I deeply relate with author Austin Gohn’s encounter with the catholic liturgy. While my experience was different from Gohn’s, I distinctly remember in high school when I encountered the Lutheran Book of Worship, the fruit of the same movement that produced the 1979 Book of Common Prayer. I remember my confusion at when to stand, when to sit, and when to kneel (more familiar to me than Gohn, but not entirely comfortable). I remember my dis-ease at seeing Lutherans drinking from a common cup; I was, at that time, firmly in the intinction camp. I remember the patience required as I tried to juggle the “green book,” With One Voice, the bulletin (complete with insert), and the Bible. (As I wrote in my own reflection on the Liturgy of the Hours, learning the liturgy takes practice. It calls out for a community to guide newcomers through the turning of many pages.) Continue reading “A Pilgrim’s Progress: Towards Liturgy”→
The sign of the cross serves as something of a liturgical barometer. Want to know where a parish falls on the scale between “low” and “high” liturgy? Look for how many people make the sign of the cross and how often. On the one side, there are congregations that shy away from the sign of the cross for fear that it’s “too Catholic.” On the other side, there are parishes in which people seem to cross themselves at every turn.
In either case, though, one has to wonder: do the people actually know what it means? If Baptists understood the full implication of the sign of the cross, would they adopt the practice? Have liturgical Christians let the sign of the cross become a mere reflex?
What is this weird hand gesture? How old is this tradition? And what does it all mean?
Short Answer: Tracing the sign of the cross is an ancient physical reminder of our connection to Christ’s Passion and Crucifixion, the Sacrament of Holy Baptism, the Holy Trinity, and God’s blessing.
As I flip through my new copy of Benedictine Daily Prayer, called a “short breviary” even though it weighs in at just over 2,000 pages, I’m immediately stricken by one thing: the Church’s life of prayer calls out for community.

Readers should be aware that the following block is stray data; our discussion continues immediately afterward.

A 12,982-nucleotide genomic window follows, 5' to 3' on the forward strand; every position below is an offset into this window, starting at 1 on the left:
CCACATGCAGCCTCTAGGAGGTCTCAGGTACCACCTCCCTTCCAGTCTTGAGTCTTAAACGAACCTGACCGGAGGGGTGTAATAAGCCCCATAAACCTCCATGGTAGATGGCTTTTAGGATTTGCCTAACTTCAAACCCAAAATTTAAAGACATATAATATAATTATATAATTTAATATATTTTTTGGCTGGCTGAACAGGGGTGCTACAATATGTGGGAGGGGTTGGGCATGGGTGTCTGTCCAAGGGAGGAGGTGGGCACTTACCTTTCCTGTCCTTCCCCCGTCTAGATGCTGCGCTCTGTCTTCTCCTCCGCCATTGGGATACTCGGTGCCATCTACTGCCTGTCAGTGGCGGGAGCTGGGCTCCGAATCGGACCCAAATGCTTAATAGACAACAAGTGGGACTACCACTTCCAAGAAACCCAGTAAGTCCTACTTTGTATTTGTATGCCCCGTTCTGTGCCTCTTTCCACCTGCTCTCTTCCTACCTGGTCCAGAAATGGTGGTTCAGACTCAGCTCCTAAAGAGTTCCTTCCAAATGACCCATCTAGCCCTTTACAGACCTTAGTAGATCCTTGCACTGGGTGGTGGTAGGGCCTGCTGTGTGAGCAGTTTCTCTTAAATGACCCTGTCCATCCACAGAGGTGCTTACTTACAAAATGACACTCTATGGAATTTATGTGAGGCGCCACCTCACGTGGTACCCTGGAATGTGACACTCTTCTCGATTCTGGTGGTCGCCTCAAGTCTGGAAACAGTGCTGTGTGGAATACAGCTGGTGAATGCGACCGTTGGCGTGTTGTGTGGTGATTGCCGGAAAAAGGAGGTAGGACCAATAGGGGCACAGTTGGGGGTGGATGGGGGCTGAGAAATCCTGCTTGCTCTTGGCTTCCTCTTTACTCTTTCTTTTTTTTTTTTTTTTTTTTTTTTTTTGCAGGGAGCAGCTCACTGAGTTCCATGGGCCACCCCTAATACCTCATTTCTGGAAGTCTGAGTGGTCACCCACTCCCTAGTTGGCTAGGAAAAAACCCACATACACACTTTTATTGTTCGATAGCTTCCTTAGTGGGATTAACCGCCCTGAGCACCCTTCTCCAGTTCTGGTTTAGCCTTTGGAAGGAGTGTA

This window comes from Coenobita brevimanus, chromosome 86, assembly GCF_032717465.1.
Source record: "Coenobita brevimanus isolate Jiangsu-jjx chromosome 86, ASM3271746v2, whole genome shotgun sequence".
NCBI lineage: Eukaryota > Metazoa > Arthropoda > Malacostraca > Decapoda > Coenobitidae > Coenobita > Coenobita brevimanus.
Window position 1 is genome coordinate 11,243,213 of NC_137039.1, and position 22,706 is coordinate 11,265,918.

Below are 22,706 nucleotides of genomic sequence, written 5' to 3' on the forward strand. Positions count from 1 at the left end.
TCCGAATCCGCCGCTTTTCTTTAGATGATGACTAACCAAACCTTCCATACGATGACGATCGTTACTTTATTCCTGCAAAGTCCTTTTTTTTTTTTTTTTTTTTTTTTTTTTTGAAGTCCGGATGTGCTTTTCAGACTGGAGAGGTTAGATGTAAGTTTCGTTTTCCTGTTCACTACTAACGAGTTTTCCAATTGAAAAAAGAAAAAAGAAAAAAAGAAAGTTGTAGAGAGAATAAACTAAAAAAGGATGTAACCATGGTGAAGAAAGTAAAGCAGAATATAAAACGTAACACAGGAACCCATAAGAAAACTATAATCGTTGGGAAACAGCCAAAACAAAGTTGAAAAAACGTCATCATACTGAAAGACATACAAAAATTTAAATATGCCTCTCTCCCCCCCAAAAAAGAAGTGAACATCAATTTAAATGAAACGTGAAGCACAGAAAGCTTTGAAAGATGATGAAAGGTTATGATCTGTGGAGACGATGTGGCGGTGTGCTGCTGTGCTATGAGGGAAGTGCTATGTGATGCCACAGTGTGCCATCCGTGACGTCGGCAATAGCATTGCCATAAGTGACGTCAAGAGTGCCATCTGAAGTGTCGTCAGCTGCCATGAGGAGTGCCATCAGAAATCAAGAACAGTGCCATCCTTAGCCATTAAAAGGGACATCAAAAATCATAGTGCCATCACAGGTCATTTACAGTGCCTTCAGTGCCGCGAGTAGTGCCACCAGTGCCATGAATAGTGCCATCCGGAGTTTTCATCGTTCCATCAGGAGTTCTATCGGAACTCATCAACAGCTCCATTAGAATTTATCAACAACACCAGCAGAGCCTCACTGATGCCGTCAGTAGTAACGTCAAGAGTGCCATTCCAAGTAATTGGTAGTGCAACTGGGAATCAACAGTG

The 20th century was a period of great liturgical renewal and reform, especially between 1955 and 1980. In the United States alone, those twenty-five years saw two new Lutheran hymnals (and a move towards liturgical unity across the Lutheran denominations), a revised Book of Common Prayer, and the first official vernacular translations of the Roman Catholic liturgy.
The liturgical changes came as the result of a surge in historical research beginning in the 1800s. Indeed, Lutherans of a certain age will remember the old Common Service Book, used for some four decades (1918-1958), but the basic order of service was put together in the 1880s.
In the case of the Roman Catholic Church, liturgical scholars were part of the driving force behind the Second Vatican Council and the Constitution on the Sacred Liturgy. The resulting changers were staggering. The chalice was restored to the laity, the priest turned towards the people (versus populi, as opposed to facing east, ad orientem), and the Mass was celebrated in the language of the people. Continue reading “Vatican II: Hear the Difference”→
Question: Ok, so the pastor is throwing water at us. Does that mean we are being re-baptized?
An ordained pastor says a prayer over the water at the Font and then sprinkles people with water? To an outside observer, the Sacrament of Holy Baptism might look a lot like the asperges. So is the pastor re-baptizing the congregation?
Short Answer: By no means! Baptism follows a very particular formula (“I baptize you in the name of the Father, and of the Son, and of the Holy Spirit.”). The grace poured out in that Sacrament is sufficient for a lifetime, and the Church has long held that Baptism is not something that need be repeated — nor can it be repeated. Continue reading “One Baptism: Re-Baptism, the Christian Faith”→